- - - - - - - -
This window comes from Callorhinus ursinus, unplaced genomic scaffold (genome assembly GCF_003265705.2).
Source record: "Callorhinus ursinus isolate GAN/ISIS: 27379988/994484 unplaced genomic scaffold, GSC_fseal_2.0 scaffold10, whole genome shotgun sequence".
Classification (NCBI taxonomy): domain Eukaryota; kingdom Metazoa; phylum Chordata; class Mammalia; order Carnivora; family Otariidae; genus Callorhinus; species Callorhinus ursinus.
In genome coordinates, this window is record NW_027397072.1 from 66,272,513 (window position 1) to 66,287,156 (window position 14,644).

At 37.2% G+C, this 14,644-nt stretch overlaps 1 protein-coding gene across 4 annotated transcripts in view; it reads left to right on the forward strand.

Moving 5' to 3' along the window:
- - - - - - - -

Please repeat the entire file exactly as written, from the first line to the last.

This window comes from Callorhinus ursinus, unplaced genomic scaffold (genome assembly GCF_003265705.2).
Source record: "Callorhinus ursinus isolate GAN/ISIS: 27379988/994484 unplaced genomic scaffold, GSC_fseal_2.0 scaffold10, whole genome shotgun sequence".
Classification (NCBI taxonomy): domain Eukaryota; kingdom Metazoa; phylum Chordata; class Mammalia; order Carnivora; family Otariidae; genus Callorhinus; species Callorhinus ursinus.
In genome coordinates, this window is record NW_027397072.1 from 66,272,513 (window position 1) to 66,287,156 (window position 14,644).

At 37.2% G+C, this 14,644-nt stretch overlaps 1 protein-coding gene across 4 annotated transcripts in view; it reads left to right on the forward strand.

Moving 5' to 3' along the window: